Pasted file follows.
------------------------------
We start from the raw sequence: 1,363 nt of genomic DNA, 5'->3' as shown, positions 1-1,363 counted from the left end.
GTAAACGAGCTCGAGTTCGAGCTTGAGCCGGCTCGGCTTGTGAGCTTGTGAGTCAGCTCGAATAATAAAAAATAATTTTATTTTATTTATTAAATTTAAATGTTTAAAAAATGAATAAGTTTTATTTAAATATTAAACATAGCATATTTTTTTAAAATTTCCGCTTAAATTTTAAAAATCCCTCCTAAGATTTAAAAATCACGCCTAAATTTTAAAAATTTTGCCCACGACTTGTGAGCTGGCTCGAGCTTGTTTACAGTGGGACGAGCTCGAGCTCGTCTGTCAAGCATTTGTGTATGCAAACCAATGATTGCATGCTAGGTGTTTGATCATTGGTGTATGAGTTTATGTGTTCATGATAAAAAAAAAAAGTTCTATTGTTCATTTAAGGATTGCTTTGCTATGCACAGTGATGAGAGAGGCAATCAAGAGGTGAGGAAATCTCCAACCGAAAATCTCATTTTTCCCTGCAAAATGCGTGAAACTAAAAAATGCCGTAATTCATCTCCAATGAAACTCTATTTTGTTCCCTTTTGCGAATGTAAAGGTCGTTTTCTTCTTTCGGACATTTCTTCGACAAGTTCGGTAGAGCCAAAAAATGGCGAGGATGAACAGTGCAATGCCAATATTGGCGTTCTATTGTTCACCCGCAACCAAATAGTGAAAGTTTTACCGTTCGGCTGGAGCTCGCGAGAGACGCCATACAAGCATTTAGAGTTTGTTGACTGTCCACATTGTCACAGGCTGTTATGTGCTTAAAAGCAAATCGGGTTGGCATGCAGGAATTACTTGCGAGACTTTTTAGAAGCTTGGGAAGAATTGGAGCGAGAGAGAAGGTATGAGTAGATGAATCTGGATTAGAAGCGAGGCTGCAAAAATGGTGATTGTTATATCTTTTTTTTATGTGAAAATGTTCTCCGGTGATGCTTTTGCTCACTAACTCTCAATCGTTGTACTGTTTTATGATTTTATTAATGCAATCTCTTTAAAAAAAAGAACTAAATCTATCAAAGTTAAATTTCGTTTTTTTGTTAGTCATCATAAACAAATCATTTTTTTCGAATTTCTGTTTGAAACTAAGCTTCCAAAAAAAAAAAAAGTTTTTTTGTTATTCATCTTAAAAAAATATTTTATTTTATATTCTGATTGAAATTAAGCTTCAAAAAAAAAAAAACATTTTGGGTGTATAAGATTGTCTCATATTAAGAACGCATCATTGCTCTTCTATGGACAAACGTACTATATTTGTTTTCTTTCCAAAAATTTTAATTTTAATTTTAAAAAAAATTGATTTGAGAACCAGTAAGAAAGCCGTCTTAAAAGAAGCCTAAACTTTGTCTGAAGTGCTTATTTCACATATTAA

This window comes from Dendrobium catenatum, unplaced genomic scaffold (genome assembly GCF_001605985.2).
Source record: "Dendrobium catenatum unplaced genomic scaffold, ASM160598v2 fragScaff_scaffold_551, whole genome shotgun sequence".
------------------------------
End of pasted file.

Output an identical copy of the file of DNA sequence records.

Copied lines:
We start from the raw sequence: 1,363 nt of genomic DNA, 5'->3' as shown, positions 1-1,363 counted from the left end.
GTAAACGAGCTCGAGTTCGAGCTTGAGCCGGCTCGGCTTGTGAGCTTGTGAGTCAGCTCGAATAATAAAAAATAATTTTATTTTATTTATTAAATTTAAATGTTTAAAAAATGAATAAGTTTTATTTAAATATTAAACATAGCATATTTTTTTAAAATTTCCGCTTAAATTTTAAAAATCCCTCCTAAGATTTAAAAATCACGCCTAAATTTTAAAAATTTTGCCCACGACTTGTGAGCTGGCTCGAGCTTGTTTACAGTGGGACGAGCTCGAGCTCGTCTGTCAAGCATTTGTGTATGCAAACCAATGATTGCATGCTAGGTGTTTGATCATTGGTGTATGAGTTTATGTGTTCATGATAAAAAAAAAAAGTTCTATTGTTCATTTAAGGATTGCTTTGCTATGCACAGTGATGAGAGAGGCAATCAAGAGGTGAGGAAATCTCCAACCGAAAATCTCATTTTTCCCTGCAAAATGCGTGAAACTAAAAAATGCCGTAATTCATCTCCAATGAAACTCTATTTTGTTCCCTTTTGCGAATGTAAAGGTCGTTTTCTTCTTTCGGACATTTCTTCGACAAGTTCGGTAGAGCCAAAAAATGGCGAGGATGAACAGTGCAATGCCAATATTGGCGTTCTATTGTTCACCCGCAACCAAATAGTGAAAGTTTTACCGTTCGGCTGGAGCTCGCGAGAGACGCCATACAAGCATTTAGAGTTTGTTGACTGTCCACATTGTCACAGGCTGTTATGTGCTTAAAAGCAAATCGGGTTGGCATGCAGGAATTACTTGCGAGACTTTTTAGAAGCTTGGGAAGAATTGGAGCGAGAGAGAAGGTATGAGTAGATGAATCTGGATTAGAAGCGAGGCTGCAAAAATGGTGATTGTTATATCTTTTTTTTATGTGAAAATGTTCTCCGGTGATGCTTTTGCTCACTAACTCTCAATCGTTGTACTGTTTTATGATTTTATTAATGCAATCTCTTTAAAAAAAAGAACTAAATCTATCAAAGTTAAATTTCGTTTTTTTGTTAGTCATCATAAACAAATCATTTTTTTCGAATTTCTGTTTGAAACTAAGCTTCCAAAAAAAAAAAAAGTTTTTTTGTTATTCATCTTAAAAAAATATTTTATTTTATATTCTGATTGAAATTAAGCTTCAAAAAAAAAAAAACATTTTGGGTGTATAAGATTGTCTCATATTAAGAACGCATCATTGCTCTTCTATGGACAAACGTACTATATTTGTTTTCTTTCCAAAAATTTTAATTTTAATTTTAAAAAAAATTGATTTGAGAACCAGTAAGAAAGCCGTCTTAAAAGAAGCCTAAACTTTGTCTGAAGTGCTTATTTCACATATTAA

This window comes from Dendrobium catenatum, unplaced genomic scaffold (genome assembly GCF_001605985.2).
Source record: "Dendrobium catenatum unplaced genomic scaffold, ASM160598v2 fragScaff_scaffold_551, whole genome shotgun sequence".